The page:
It’s been ten months since Colorado began allowing the recreational use of marijuana. But many towns across the state still don’t allow its sale. That may change this November. More than 20 communities in the state have marijuana issues on the ballot.
"And here we have two cannabis plants that are mature and ready to be harvested," Scott Wilson says. "If you look at them you can see the purple on them and you can see the medicine on them."
Wilson owned the first medical marijuana store in Colorado’s Delta County.
The North Form Mosquito Abatement District is a small operation based out of Paonia that has to strike a balance between keeping populations in check, while also trying to keep the citizens they’re protecting happy and safe. It's a tricky tightrope that has been the source for debate for years. KVNF's Jake Ryan talks to the employees about disease, fruit juice, dynamite, and more.
Over the Fourth of July weekend someone illegal dumped an unknown substance into an irrigation ditch outside of Paonia, according to the Delta County Sheriff's Office.
Law enforcement along with the hazardous material team from the Hotchkiss Fire Department were called to the scene on Price Road by a property owner.
Ken Nordstorm, the environmental health director for Delta County, said samples from the ditch that flows across multiple properties and empties into the North Fork of the Gunnison were collected on Monday.
Paonia’s five and a quarter miles of bumpy, deteriorating sidewalks are a problem. Earlier this year the Town attempted to get homeowners to pay for their own sidewalk repair -- but met with resistance from residents who said they could not afford it, even if the Town contributes half the cost of concrete up to $500.
Now ballot question 2A calls for a three dollar per month addition to utility bills for ten years to cover the cost of sidewalk maintenance.
This week on Local Motion, we present part two of Marty Durlin's interview with Dennis McKenna, about his book "The Brotherhood of the Screaming Abyss," which tells the story of Dennis and Terence McKenna's life together, beginning in Paonia.
The McKenna Brothers are two of Paonia's illustrious, possibly infamous, hometown icons. Younger brother Dennis is an ethnobotanist. His older brother Terence, who died in 2000, was known for his books on psychedelics and the nature of consciousness, with such titles as "True Hallucinations and The Archaic Revival: Speculations on Psychedelic Mushrooms, the Amazon, Virtual Reality, UFOs, Evolution, Shamanism, the Rebirth of the Goddess and the End of History."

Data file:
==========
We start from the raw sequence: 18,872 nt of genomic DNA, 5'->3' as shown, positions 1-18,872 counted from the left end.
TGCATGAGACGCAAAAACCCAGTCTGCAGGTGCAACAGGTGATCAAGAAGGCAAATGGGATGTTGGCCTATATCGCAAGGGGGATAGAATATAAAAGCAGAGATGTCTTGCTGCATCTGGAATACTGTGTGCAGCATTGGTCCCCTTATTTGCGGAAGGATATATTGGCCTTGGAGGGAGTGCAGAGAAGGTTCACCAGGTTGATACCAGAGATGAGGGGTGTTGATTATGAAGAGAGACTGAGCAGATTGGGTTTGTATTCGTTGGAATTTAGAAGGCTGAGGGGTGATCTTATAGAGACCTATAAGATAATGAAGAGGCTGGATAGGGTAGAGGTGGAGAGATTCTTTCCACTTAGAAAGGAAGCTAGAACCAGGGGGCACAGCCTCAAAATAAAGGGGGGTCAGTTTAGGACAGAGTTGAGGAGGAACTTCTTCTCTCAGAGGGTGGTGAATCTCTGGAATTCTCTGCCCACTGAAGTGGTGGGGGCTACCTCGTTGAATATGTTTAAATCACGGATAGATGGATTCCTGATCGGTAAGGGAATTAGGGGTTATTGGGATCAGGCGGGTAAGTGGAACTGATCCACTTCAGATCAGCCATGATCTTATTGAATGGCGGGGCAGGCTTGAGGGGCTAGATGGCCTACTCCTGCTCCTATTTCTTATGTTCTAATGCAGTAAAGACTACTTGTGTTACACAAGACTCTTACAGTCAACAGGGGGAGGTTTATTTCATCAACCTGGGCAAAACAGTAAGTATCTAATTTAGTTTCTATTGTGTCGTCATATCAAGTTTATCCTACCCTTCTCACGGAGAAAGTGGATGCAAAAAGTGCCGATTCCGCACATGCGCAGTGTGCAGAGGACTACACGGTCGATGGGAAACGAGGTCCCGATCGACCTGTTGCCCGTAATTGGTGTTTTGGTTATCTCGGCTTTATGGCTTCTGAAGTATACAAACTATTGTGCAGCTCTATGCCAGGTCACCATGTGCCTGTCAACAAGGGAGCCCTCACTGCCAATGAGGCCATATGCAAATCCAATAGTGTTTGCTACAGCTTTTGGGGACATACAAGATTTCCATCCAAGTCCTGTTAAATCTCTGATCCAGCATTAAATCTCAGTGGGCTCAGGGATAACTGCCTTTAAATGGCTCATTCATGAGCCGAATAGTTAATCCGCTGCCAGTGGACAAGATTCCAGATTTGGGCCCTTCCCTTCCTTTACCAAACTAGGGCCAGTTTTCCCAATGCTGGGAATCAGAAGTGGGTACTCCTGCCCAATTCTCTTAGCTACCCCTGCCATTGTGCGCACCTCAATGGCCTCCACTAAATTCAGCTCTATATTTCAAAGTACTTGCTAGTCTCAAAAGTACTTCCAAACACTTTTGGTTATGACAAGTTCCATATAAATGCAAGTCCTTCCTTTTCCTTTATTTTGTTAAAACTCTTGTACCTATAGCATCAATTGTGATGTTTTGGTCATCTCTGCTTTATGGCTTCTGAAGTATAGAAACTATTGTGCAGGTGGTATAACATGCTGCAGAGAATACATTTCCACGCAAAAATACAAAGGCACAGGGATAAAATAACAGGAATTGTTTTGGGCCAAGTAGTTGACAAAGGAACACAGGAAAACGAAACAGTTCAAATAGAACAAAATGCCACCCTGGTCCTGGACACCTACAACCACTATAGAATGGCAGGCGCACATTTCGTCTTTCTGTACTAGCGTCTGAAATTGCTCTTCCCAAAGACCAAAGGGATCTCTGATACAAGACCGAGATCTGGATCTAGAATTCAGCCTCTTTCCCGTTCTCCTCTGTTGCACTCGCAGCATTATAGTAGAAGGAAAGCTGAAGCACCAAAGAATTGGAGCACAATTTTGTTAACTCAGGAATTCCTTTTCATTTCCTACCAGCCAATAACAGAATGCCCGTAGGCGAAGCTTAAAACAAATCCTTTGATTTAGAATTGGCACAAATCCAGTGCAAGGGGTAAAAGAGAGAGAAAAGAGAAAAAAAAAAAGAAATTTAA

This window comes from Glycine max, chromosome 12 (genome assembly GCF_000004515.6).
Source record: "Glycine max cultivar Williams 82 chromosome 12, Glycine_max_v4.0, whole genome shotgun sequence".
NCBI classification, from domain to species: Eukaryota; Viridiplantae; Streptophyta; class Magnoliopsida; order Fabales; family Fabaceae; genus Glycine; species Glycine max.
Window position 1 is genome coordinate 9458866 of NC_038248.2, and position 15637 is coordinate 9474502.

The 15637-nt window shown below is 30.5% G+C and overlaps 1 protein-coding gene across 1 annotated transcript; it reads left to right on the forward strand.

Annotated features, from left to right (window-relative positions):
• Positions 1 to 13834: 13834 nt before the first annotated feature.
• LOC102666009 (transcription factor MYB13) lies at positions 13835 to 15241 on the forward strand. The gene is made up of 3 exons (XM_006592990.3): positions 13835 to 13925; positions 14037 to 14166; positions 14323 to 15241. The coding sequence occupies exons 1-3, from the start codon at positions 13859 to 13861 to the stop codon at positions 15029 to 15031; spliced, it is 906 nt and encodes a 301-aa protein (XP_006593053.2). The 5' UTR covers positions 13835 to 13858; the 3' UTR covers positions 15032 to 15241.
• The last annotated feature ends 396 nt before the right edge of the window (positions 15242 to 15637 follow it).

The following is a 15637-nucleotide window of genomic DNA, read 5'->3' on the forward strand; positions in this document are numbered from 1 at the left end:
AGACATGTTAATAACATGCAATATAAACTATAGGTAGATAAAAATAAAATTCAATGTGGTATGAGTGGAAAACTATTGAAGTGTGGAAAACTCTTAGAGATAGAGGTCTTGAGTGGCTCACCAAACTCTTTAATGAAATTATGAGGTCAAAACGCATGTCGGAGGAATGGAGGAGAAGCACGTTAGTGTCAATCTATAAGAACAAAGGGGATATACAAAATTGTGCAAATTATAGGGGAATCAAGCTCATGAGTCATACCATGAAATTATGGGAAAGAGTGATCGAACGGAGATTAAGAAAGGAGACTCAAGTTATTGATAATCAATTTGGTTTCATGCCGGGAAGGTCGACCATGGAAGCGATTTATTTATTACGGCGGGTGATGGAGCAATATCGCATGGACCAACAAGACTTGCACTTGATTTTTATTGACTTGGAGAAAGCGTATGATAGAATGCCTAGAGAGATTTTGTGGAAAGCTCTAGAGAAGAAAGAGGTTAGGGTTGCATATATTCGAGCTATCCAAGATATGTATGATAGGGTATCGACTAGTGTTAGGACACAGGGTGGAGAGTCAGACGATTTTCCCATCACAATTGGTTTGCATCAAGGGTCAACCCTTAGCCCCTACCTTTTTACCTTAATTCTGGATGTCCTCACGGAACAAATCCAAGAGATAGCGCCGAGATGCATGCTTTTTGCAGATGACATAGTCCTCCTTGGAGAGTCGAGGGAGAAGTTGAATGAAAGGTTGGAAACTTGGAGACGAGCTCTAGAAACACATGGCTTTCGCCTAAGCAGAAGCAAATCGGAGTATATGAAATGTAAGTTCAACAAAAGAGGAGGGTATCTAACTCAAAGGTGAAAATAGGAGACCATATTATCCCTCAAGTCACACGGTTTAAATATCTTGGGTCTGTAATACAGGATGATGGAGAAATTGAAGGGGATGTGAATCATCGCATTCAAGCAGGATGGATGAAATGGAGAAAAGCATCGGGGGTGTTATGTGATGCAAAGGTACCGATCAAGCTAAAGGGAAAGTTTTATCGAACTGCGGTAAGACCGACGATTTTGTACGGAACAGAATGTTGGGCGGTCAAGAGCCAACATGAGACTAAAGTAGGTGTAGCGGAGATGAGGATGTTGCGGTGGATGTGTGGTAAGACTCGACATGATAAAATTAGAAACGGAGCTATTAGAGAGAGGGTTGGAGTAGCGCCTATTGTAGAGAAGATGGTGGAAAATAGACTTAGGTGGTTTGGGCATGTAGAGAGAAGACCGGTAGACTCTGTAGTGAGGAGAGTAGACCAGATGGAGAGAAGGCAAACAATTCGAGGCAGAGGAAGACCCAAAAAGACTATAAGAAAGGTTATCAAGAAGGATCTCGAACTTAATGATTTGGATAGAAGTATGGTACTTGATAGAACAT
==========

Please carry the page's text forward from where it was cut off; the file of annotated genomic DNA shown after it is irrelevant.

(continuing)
Friends, families and neighbors from near and far gathered this Independence Day for the annual Cherry Days Parade through downtown Paonia. From firefighters to fiji-dancers, to clowns and a very-well behaved marching goat, the parade showcased and celebrated the North Fork Valley's diversity and communal spirit.
KVNF's Joanna Calabrese was on hand to capture that spirit.
An altercation between local teens and carnival workers during last year's Cherry Days Celebration in Paonia resulted in the cancelation of the well-beloved carnival this year. KVNF youth reporters spoke to some of the people most concerned about it.
In March former Town of Paonia financial officer Kristen Chesnik pled guilty to the theft of $393,000 from the public coffers. On Monday she was sentenced by 7th Judicial Court Judge Charles Greenacre to four years in prison, followed by a mandatory five years of parole. The judge could not have given her more than five years in prison, because of the parameters of the plea bargain.
Anyone familiar with Paonia knows that the streets are in bad shape, especially along one four-block stretch on Third Street between Grand Avenue and the public library.
It’s not only the streets that are bumpy in Paonia. The last year has been an up-and-down ride for Paonia’s mayor. From the BLM’s decision to offer and then withdraw lease parcels in the North Fork, to the guilty plea entered by the town’s former employee for embezzling some $400,000 from the public coffers, there has been no shortage of drama. But what about the streets?
"Pass the Mic" is a youth storytelling and news corps program developed by KVNF community radio in Paonia, Colorado, in partnership with the North Fork Heart & Soul Project. Over the course of two years, 14 young reporters will be assigned to a "beat" reporting on a North Fork industry. Youth participants learn the skills of how to produce interviews and stories in a multi-media context, and will be supported in presenting their final projects to the valley.
Award-winning progressive journalist Amy Goodman, the host of Democracy Now! (heard weekdays at 6 pm on KVNF,) visited Paonia Saturday, Oct. 5th, and spoke before an enthusiastic audience at the Paradise Theatre. The event was a fund-raiser for KVNF & High Country News.
Amy Goodman will be speaking at the Paradise Theater in Paonia on Saturday, October 6 at 4:30pm. Amy Goodman is an award winning, internationally recognized journalist, syndicated columnist, investigative reporter and author. She is the host of the popular global news program "Democracy Now!" broadcasted daily on radio, TV and Internet. Proceeds benefit KVNF Radio and High Country News Magazine.
Residents in Paonia look to Mount Lamborn every year to gauge whether there will be enough irrigation water in the summer. But with a winter that never came and the earliest, driest spring on record, residents are preparing for drought. Yet 2011 saw record snow and rain? iSeeChange has been talking to citizens and scientists about what's driving extreme weather in the Western Slope and what declining irrigation water means for farmers, ranchers, and residents.